How essential is a dive computer? When I became certified my instructor stated that all you need was a watch and that computer, “between your ears”. I still agree with this sentiment. I will also say that the deeper and more technical your dive, the more essential a dive computer can be.
My computer is nice to have, but I can get along without it. It doesn’t make it on all trips. I don’t really do a lot of deep or challenging dives. My console provides me with the info I need along with my watch and dive tables. My computer is essentially a device I use for pulling accurate data for my dive log.
All that being said, a lot of divers consider theirs to be essential equipment and they wouldn’t dive without it. So what does a dive computer do?
Dive computers provide and record large amounts of information during a dive. The most common information is depth, time of day, bottom time, water temperature, date, maximum depth, ascent warning, log mode, as well as many others. There are generally two types of computers, stand-alone and air-integrated. Both have their strengths.
Stand-alone computers are independent of your other dive gear. It does not monitor the air in your tank. This is the type of computer that I use. Stand-alone computers can be wrist mounted or in a console with your pressure gauge. Stand-alone computers are easy to use with other dive gear configurations and are generally on the lower end of a manufacturer’s model line.
Air-integrated computers connect to your regulator via the high-pressure port. In most cases they replace the standard analog pressure gauge because they are responsible for measuring the amount of air in your tank. This type of computer is more complicated and relies on electronics to monitor the air supply, depth, bottom time, etc. Basically, it’s an all-in-one package, meaning less to carry. If the batteries or something else fails with the unit, your dive is over. This is one reason why I like analog gauges. As a side note, most computers today are nitrox compatible.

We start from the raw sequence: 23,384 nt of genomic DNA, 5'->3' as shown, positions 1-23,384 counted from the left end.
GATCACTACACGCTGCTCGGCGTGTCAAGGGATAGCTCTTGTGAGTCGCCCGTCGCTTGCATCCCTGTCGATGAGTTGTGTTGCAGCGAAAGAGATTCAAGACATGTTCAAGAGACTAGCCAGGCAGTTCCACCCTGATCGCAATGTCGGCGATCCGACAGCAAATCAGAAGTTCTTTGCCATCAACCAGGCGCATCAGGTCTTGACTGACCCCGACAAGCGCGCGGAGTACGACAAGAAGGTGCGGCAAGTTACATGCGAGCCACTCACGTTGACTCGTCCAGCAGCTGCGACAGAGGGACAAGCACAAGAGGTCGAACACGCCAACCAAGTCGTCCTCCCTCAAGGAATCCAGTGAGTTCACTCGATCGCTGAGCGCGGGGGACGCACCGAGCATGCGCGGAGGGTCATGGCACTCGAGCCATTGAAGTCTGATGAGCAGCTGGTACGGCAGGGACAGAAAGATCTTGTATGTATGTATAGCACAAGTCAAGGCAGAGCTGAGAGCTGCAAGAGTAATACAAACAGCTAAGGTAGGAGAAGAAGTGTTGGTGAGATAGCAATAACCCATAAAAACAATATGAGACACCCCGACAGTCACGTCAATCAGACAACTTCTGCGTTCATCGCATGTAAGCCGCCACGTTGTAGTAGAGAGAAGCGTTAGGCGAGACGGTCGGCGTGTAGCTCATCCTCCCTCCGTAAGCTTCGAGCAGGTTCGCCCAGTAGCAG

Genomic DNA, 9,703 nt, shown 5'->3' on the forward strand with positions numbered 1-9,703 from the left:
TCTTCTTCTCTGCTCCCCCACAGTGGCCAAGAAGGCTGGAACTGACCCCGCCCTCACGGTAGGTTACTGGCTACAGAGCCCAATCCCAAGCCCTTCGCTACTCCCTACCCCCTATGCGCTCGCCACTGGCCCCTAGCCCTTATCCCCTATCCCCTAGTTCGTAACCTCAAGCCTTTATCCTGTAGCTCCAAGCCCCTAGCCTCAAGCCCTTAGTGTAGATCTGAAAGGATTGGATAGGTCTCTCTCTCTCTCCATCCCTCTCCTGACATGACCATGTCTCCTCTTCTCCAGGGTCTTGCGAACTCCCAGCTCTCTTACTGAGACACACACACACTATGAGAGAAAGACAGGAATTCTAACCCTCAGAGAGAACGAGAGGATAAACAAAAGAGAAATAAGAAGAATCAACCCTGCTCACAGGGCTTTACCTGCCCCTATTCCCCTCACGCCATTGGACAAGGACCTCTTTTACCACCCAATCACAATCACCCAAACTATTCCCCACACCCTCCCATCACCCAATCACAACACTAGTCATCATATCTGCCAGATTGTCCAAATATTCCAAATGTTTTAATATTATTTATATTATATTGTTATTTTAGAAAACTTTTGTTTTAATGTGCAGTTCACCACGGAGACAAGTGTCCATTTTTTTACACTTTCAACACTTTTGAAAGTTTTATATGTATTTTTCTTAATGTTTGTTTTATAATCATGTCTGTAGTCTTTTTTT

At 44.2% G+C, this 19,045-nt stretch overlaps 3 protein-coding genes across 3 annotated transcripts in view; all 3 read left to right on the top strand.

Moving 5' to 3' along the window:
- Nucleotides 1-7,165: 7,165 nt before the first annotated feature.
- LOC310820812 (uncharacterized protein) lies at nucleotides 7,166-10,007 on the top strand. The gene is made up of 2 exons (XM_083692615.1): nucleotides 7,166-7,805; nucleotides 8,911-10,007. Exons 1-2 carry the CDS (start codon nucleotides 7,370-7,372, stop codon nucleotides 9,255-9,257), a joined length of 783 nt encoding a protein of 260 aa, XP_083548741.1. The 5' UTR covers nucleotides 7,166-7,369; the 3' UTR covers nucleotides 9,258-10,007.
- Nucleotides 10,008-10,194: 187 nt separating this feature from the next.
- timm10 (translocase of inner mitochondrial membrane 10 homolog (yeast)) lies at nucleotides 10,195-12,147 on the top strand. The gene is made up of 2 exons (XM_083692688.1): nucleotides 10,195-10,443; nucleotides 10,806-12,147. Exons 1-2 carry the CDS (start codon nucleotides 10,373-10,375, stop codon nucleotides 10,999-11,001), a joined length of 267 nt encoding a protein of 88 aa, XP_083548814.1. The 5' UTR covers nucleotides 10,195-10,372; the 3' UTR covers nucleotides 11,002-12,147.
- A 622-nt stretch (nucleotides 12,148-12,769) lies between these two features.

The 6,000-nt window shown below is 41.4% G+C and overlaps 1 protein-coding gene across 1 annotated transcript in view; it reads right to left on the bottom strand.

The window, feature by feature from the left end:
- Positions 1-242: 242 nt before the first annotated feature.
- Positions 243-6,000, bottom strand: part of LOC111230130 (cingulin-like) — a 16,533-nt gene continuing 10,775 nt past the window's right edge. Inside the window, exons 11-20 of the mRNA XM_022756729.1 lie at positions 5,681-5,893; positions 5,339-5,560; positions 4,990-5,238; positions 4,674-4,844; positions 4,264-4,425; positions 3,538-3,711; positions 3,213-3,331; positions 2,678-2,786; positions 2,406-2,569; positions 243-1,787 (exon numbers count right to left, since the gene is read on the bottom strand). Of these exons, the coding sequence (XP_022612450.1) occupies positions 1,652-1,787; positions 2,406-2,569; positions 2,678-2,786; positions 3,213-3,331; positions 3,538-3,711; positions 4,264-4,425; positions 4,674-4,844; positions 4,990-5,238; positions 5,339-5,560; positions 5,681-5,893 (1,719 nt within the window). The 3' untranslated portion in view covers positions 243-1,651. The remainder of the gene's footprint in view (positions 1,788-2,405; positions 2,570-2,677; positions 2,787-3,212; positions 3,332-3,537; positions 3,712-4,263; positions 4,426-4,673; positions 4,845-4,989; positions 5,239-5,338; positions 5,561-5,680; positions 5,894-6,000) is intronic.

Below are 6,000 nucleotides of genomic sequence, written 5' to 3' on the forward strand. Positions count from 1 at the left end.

A basic bottom timer may be the way to go. They provide depth, dive time, temperature and maximum depth much as your analog gauges would. They are not computers, meaning they don’t track nitrogen or oxygen exposure. Bottom timers are often used by technical divers when using decompression software to cut dive tables.
As noted earlier, I primarily use my computer as a reference for my dive log. The computers log can be reviewed at your leisure or downloaded to a computer for storage or for building your logbook. The log function can be valuable when planning future dives to the same area, You can look up things like your maximum depth, water temperature, bottom times, etc. This information can make dive planning much easier.
When looking to buy a dive computer, shop around and do some research about the features and functions you really need. Technology changes a lot and great deals can be found on last years models. Models are changing quicker than ever. I recommend getting a computer that is proven and has been on the market for awhile.
As always, talk to your local dive shop. Ask them what computers are selling and which ones get returned the most. Speak with divers who regularly use a computer and find out what they would want if they purchased another computer.
Good luck and good diving!